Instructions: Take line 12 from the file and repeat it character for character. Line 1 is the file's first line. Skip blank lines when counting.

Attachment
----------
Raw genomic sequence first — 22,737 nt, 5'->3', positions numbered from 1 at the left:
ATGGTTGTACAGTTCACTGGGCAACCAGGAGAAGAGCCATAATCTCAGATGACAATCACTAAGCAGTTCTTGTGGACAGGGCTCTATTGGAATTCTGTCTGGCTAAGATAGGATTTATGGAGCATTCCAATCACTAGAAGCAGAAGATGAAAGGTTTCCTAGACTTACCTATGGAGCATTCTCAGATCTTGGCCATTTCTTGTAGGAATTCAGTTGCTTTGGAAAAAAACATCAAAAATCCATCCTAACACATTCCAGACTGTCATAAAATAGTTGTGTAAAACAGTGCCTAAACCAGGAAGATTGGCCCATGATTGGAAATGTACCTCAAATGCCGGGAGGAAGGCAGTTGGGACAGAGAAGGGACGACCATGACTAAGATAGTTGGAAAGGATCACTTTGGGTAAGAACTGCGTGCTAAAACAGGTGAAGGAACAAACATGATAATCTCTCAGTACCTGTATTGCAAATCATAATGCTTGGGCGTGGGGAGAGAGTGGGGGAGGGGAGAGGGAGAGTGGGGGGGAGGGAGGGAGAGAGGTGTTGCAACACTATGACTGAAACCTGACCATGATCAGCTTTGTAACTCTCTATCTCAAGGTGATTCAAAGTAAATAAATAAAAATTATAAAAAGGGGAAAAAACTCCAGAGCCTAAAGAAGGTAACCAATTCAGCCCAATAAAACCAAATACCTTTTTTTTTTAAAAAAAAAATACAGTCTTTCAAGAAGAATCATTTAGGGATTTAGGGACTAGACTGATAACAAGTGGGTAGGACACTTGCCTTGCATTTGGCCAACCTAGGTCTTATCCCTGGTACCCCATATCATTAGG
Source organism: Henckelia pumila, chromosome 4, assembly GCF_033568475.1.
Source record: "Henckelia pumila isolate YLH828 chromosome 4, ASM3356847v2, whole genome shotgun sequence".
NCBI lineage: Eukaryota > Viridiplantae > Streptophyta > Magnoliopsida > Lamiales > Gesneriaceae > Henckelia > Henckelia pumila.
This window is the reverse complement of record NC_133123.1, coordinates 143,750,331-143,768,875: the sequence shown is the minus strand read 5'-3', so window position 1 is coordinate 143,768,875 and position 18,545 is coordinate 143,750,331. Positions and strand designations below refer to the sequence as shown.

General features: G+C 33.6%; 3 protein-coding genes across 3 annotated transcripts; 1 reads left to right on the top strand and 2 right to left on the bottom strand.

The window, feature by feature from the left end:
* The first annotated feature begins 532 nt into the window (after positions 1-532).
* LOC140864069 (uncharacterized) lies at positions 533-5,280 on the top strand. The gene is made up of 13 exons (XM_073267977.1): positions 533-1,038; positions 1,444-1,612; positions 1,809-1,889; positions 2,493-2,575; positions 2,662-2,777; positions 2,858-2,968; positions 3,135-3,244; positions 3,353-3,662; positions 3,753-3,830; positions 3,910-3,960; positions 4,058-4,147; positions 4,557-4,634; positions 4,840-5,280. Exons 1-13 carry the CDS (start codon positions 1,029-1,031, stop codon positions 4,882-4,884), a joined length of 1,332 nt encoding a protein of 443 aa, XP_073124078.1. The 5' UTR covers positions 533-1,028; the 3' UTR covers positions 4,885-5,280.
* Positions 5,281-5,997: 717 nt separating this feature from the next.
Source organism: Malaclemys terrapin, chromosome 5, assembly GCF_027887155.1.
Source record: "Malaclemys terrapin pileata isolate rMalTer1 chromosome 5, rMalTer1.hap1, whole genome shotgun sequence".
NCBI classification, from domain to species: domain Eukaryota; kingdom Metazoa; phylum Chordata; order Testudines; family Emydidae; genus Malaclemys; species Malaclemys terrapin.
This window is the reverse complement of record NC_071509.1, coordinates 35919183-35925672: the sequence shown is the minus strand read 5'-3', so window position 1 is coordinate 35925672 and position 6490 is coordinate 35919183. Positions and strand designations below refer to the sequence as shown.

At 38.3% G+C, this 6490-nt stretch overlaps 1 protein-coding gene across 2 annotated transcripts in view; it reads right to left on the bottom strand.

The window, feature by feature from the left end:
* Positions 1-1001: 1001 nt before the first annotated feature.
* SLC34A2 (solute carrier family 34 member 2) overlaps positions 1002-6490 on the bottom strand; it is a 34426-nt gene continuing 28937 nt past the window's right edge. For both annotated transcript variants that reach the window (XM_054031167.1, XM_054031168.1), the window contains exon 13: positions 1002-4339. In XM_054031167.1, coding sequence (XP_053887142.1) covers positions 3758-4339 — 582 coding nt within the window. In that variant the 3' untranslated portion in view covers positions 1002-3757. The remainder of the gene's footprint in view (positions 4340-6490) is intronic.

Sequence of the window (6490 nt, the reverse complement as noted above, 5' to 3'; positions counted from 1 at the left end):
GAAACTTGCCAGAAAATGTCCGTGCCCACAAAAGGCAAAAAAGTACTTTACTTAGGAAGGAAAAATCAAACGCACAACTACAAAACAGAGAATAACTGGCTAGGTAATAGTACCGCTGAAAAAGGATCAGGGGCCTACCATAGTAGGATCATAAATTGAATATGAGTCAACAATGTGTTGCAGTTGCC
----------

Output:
Source organism: Malaclemys terrapin, chromosome 5, assembly GCF_027887155.1.